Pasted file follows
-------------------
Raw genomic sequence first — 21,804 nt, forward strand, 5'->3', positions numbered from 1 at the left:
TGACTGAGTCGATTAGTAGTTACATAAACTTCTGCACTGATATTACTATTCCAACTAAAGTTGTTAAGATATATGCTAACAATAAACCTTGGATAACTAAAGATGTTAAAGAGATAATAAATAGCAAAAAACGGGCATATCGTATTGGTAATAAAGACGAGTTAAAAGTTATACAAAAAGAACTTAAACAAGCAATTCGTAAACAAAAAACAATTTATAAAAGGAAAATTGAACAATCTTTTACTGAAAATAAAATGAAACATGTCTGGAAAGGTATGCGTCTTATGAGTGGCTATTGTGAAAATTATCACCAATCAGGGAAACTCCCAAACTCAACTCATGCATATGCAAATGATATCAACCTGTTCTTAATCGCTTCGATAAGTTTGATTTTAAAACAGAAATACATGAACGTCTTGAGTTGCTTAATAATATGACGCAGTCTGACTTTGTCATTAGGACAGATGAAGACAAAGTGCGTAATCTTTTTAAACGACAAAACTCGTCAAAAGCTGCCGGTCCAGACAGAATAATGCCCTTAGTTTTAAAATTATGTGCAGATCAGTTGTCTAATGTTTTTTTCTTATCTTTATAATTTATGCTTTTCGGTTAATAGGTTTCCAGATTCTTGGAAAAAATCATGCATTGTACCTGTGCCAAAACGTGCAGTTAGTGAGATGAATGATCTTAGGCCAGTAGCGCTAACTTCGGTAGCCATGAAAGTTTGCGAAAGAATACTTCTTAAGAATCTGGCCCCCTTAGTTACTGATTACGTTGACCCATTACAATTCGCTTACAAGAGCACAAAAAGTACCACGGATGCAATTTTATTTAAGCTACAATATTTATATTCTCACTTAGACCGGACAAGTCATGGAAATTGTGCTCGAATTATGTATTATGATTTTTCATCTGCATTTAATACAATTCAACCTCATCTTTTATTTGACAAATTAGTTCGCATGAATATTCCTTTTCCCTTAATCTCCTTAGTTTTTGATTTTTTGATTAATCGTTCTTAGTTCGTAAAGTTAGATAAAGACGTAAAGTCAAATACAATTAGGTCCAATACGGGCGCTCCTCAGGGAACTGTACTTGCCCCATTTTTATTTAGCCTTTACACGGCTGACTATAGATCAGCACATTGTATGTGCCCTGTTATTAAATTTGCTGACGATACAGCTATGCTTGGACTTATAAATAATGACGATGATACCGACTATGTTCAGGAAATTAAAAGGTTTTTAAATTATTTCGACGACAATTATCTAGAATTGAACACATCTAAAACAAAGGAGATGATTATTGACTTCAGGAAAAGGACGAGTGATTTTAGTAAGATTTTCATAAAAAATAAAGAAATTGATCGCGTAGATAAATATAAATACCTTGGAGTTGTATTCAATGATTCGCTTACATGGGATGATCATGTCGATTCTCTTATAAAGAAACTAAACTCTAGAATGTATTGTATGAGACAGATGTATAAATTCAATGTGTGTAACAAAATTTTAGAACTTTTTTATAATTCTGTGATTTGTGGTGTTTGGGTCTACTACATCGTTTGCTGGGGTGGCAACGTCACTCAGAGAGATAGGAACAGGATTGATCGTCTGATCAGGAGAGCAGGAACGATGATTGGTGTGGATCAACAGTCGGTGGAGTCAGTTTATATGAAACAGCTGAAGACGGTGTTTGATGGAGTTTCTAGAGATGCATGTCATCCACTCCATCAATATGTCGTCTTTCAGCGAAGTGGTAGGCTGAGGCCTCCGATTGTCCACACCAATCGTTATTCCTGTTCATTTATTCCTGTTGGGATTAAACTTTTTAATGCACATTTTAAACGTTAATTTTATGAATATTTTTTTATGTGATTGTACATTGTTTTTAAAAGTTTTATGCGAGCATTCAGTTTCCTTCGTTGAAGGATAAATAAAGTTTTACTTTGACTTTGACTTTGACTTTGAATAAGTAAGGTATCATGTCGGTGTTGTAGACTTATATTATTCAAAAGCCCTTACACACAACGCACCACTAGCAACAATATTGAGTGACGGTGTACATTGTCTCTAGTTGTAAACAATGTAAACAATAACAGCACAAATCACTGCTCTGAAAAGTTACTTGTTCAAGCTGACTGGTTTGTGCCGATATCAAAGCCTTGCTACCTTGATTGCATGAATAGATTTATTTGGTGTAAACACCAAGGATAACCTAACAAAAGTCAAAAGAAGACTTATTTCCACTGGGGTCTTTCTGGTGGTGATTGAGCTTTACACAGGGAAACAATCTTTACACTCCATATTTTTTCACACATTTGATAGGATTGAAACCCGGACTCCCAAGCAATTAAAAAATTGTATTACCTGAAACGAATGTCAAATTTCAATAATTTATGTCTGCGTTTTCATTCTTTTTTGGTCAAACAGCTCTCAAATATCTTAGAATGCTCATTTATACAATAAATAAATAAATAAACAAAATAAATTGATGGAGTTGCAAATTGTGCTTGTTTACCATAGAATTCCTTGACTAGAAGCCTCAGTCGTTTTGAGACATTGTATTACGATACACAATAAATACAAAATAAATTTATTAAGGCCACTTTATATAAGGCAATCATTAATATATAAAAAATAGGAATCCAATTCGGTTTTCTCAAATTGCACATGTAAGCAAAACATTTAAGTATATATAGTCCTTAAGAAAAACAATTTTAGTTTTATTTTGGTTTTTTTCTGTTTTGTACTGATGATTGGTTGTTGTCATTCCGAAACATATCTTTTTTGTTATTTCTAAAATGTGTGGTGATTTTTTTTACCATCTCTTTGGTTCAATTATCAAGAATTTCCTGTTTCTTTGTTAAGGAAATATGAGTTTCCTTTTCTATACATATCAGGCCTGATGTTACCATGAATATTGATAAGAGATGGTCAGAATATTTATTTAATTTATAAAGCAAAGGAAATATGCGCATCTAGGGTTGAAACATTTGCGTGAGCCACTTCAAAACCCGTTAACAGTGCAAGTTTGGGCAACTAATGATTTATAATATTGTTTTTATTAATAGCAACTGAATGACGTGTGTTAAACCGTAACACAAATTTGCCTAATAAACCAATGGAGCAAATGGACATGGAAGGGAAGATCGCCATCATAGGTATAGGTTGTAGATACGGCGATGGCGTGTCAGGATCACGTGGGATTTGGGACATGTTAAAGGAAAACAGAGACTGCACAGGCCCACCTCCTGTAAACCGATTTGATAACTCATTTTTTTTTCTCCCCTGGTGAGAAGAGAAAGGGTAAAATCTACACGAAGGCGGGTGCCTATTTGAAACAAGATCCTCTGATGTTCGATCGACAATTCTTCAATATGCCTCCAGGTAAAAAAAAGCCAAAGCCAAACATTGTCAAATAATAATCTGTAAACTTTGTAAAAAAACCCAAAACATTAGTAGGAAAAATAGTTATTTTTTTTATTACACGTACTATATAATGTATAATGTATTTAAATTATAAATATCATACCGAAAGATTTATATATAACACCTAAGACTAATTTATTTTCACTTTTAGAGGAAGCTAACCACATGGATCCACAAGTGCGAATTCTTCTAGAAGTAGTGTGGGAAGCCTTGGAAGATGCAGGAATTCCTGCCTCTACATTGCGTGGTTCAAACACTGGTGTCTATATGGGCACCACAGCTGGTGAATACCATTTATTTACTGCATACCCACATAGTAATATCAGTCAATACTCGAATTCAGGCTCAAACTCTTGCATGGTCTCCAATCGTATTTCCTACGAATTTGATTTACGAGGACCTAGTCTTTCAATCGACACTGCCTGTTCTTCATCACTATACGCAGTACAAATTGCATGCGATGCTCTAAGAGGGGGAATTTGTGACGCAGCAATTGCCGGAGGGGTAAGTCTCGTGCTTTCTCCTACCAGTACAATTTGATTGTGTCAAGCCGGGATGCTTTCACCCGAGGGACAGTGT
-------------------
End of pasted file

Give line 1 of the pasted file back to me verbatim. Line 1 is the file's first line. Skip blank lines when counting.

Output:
Raw genomic sequence first — 21,804 nt, forward strand, 5'->3', positions numbered from 1 at the left: